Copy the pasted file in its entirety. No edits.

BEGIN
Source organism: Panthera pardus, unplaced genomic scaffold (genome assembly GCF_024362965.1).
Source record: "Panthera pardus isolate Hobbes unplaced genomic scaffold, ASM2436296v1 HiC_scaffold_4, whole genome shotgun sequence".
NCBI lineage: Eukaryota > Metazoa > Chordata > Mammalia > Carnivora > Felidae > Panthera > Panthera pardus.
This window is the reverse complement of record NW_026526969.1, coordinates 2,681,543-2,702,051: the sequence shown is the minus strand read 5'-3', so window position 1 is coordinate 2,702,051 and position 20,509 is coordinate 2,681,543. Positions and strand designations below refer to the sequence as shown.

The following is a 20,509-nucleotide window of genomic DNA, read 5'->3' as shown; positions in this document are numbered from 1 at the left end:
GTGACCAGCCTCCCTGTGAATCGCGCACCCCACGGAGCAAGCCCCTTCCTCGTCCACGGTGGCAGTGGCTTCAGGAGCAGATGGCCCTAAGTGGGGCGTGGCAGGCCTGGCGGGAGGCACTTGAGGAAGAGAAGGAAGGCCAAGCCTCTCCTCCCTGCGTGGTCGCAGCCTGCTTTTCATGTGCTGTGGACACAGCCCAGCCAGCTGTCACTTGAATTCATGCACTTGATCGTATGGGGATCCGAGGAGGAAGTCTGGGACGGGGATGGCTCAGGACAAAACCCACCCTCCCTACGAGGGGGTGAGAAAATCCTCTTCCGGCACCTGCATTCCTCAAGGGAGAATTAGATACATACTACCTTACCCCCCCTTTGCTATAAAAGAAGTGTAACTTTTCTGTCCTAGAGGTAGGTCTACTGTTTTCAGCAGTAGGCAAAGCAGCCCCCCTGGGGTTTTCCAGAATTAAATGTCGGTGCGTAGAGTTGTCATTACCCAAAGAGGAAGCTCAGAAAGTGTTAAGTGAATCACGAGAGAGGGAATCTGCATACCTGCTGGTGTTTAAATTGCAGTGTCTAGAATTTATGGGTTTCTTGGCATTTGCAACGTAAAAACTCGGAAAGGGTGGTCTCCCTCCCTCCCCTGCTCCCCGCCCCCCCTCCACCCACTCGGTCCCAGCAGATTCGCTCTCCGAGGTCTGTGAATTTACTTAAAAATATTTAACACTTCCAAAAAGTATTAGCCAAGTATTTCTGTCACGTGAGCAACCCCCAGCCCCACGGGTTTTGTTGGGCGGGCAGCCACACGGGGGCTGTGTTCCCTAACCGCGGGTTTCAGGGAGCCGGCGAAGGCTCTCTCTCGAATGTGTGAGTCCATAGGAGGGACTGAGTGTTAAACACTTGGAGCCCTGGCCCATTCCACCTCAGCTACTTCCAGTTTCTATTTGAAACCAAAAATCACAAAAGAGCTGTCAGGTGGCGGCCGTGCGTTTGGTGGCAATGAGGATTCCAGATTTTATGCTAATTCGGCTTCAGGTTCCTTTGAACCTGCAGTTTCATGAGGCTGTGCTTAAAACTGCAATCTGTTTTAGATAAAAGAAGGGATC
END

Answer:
Source organism: Panthera pardus, unplaced genomic scaffold (genome assembly GCF_024362965.1).
Source record: "Panthera pardus isolate Hobbes unplaced genomic scaffold, ASM2436296v1 HiC_scaffold_4, whole genome shotgun sequence".
NCBI lineage: Eukaryota > Metazoa > Chordata > Mammalia > Carnivora > Felidae > Panthera > Panthera pardus.
This window is the reverse complement of record NW_026526969.1, coordinates 2,681,543-2,702,051: the sequence shown is the minus strand read 5'-3', so window position 1 is coordinate 2,702,051 and position 20,509 is coordinate 2,681,543. Positions and strand designations below refer to the sequence as shown.

The following is a 20,509-nucleotide window of genomic DNA, read 5'->3' as shown; positions in this document are numbered from 1 at the left end:
GTGACCAGCCTCCCTGTGAATCGCGCACCCCACGGAGCAAGCCCCTTCCTCGTCCACGGTGGCAGTGGCTTCAGGAGCAGATGGCCCTAAGTGGGGCGTGGCAGGCCTGGCGGGAGGCACTTGAGGAAGAGAAGGAAGGCCAAGCCTCTCCTCCCTGCGTGGTCGCAGCCTGCTTTTCATGTGCTGTGGACACAGCCCAGCCAGCTGTCACTTGAATTCATGCACTTGATCGTATGGGGATCCGAGGAGGAAGTCTGGGACGGGGATGGCTCAGGACAAAACCCACCCTCCCTACGAGGGGGTGAGAAAATCCTCTTCCGGCACCTGCATTCCTCAAGGGAGAATTAGATACATACTACCTTACCCCCCCTTTGCTATAAAAGAAGTGTAACTTTTCTGTCCTAGAGGTAGGTCTACTGTTTTCAGCAGTAGGCAAAGCAGCCCCCCTGGGGTTTTCCAGAATTAAATGTCGGTGCGTAGAGTTGTCATTACCCAAAGAGGAAGCTCAGAAAGTGTTAAGTGAATCACGAGAGAGGGAATCTGCATACCTGCTGGTGTTTAAATTGCAGTGTCTAGAATTTATGGGTTTCTTGGCATTTGCAACGTAAAAACTCGGAAAGGGTGGTCTCCCTCCCTCCCCTGCTCCCCGCCCCCCCTCCACCCACTCGGTCCCAGCAGATTCGCTCTCCGAGGTCTGTGAATTTACTTAAAAATATTTAACACTTCCAAAAAGTATTAGCCAAGTATTTCTGTCACGTGAGCAACCCCCAGCCCCACGGGTTTTGTTGGGCGGGCAGCCACACGGGGGCTGTGTTCCCTAACCGCGGGTTTCAGGGAGCCGGCGAAGGCTCTCTCTCGAATGTGTGAGTCCATAGGAGGGACTGAGTGTTAAACACTTGGAGCCCTGGCCCATTCCACCTCAGCTACTTCCAGTTTCTATTTGAAACCAAAAATCACAAAAGAGCTGTCAGGTGGCGGCCGTGCGTTTGGTGGCAATGAGGATTCCAGATTTTATGCTAATTCGGCTTCAGGTTCCTTTGAACCTGCAGTTTCATGAGGCTGTGCTTAAAACTGCAATCTGTTTTAGATAAAAGAAGGGATC